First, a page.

Quick Take

    It gives me a great deal of pleasure to advise you that, on March 2nd., lawmakers in Washington honored Jackie Robinson with the Congressional Gold Medal for his early role in the civil rights movement. His wife, Rachel, was handed the prestigious award on behalf of her husband. Jackie lived those times first-hand, but we should never forget the immense contribution Rachel made to that movement by being Jackie’s strength and support in the background through those most stressful years for both of them. Jackie Robinson died in 1972, and upon his passing, Rachel founded the Jackie Robinson Foundation to provide funds for the advanced education of minority youths who would not otherwise be able to attend college. For those of you who would like to contribute to the Foundation, its website is www.jackierobinson.org. And for more about Jackie Robinson, please refer to my very first article on this website dated 8-9-01. Jackie was an extraordinary man; Rachel was and is an extraordinary woman.

Story of the Week

    When it comes to selecting the greatest basketball team in college history, few will argue with the pick of the Lew Alcindor-led UCLA Bruins. That team lost but two games in three full seasons. Alcindor led that team to the promised land three consecutive years. He was one of the two greatest impact players ever to play college basketball, the other being the great Wilt Chamberlain.

    Alcindor brought with him to UCLA some complexities for John Wooden to deal with. Sure, he could score at will, and dunk at will, and sweep the boards at will, and block shots at will. But the challenges presented were his Afro hairstyle and his fiercely independent spirit. Alcindor was a daunting challenge for a dogmatic coach ala Wooden, who demanded absolute conformity from his tightly-controlled team.

    But it ultimately proved to be a blessed marriage. That team achieved the "triple crown" of NCAA titles. They were an incredible 88-2 during the three years of Lew Alcindor in the late-60’s. And then, just as he was the focal point of college recruiting, he would become the center of attention once again as a pro recruit.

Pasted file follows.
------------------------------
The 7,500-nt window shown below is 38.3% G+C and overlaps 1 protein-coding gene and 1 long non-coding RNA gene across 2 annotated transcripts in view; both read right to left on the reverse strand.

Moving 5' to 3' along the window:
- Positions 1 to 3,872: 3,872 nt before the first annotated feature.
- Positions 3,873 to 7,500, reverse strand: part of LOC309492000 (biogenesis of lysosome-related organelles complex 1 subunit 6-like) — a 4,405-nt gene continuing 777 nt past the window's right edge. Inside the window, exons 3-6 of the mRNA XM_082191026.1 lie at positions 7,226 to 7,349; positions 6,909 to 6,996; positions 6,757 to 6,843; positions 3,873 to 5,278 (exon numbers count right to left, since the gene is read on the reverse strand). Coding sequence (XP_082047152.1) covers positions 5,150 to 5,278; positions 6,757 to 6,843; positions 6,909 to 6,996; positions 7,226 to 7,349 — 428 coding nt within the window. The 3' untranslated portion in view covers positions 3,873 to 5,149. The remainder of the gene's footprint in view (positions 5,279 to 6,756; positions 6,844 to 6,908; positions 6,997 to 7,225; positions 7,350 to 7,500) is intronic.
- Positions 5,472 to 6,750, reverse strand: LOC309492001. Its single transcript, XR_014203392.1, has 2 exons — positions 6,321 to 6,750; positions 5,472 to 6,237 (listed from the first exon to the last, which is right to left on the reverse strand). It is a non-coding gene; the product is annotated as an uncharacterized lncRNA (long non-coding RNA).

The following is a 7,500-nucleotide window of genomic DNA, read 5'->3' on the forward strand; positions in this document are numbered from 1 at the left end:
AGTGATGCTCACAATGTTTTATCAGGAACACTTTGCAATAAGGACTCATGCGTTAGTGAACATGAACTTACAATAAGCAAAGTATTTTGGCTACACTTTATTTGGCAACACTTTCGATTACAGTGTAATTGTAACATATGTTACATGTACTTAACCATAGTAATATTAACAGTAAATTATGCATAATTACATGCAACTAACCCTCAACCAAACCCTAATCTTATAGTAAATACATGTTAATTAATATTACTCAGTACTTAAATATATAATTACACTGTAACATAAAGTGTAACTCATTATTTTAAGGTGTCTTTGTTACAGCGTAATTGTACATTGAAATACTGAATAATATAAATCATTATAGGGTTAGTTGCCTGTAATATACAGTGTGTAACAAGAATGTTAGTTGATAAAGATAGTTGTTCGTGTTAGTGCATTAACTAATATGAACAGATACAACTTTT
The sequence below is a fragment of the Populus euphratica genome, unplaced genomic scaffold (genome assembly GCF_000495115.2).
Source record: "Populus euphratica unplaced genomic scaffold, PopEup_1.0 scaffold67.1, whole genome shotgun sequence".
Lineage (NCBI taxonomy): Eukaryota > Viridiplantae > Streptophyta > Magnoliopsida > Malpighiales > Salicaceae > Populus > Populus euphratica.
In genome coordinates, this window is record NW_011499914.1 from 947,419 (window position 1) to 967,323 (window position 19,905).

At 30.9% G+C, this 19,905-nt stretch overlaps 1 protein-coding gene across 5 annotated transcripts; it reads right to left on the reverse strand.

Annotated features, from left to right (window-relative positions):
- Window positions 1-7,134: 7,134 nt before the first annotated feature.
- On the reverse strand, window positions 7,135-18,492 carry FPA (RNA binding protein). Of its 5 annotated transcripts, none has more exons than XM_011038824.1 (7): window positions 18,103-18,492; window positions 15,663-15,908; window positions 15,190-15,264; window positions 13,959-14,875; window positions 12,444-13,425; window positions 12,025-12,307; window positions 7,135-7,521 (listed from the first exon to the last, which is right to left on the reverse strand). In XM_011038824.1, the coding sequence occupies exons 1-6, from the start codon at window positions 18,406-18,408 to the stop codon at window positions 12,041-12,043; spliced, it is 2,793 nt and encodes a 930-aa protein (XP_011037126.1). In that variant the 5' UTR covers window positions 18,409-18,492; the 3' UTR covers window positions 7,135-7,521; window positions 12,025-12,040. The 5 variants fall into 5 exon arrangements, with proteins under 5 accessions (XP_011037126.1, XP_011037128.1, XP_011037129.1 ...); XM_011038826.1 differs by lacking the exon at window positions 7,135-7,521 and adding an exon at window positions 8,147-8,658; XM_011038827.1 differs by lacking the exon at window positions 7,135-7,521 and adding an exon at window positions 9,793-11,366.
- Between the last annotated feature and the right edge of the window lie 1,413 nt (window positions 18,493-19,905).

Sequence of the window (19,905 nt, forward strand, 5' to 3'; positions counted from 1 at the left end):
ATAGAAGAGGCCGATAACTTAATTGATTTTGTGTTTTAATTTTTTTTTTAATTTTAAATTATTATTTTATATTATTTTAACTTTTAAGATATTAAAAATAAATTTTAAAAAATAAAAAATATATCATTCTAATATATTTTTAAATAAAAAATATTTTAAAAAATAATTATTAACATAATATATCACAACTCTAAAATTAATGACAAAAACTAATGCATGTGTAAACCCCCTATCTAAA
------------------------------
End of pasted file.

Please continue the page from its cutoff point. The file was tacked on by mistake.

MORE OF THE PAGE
The summer of 1969 found the ABA and the NBA in a bidding war to sign Lew Alcindor. His ABA rights were owned by the New York Nets, while his NBA rights were coin-flipped to the Milwaukee Bucks. He insisted that both organizations provide a single sealed bid for his services. He ultimately opted to play in the NBA for the expansion upstart Milwaukee Bucks despite the fact that he was from New York and could have played in his hometown.

    What happened in Milwaukee? Rookies Alcindor and Bob Dandridge improved the Bucks by 29 games. The following year, the great Oscar Robertson was added to the mix, and the Bucks became a dominating NBA championship team.

    Alcindor, later Kareem Abdul-Jabbar, is basketball’s monument to longevity with 20 NBA seasons with the Milwaukee Bucks and later the Los Angeles Lakers. He played in Milwaukee from 1969-1975. He moved on to the Lakers in 1975, and retired in 1989. The Lakers years were so memorable as he teamed with "Magic" and "Big Game James" to produce one of the greatest teams in league history.

    He played in 1,560 NBA games. He scored 38,387 career points; he is the all-time career NBA leader for points scored. He had 17,440 rebounds; that’s an average of 11.2 boards per every game he played. He was obviously very durable, and his record 57,446 NBA career minutes speaks to that fact. He played in 18 NBA All-Star games. He retired as the NBA leader in nine statistical categories, and is the proud owner of six NBA team titles, and six league MVP honors. The 7’-2" Kareem Abdul-Jabbar was one of the two  best-ever post position players in NBA history, the other being Wilt.

Last Week’s Trivia

    The oldest MLB player ever to hit a grand slam homer was Atlanta’s Julio Franco in 2004. At age 45 last season, Franco not only became the oldest ever to accomplish that feat, but he became the oldest ever to hit a pinch homer as well. Thanks to my long-time good friend, Pat Ross of So Cal, for the bonus answer. (Talk about strange, Pat cheers for USC’s football team and UCLA’s basketball team; he is terribly confused. Talk about sad, he and I, both avid Lakers fans, have stopped talking about that team as that subject warrants very little discussion these days.)

Trivia Question of the Week

    Let’s see how well you really know football. Who was the Manassa Mauler? See next week’s Sports Junkie for the answer.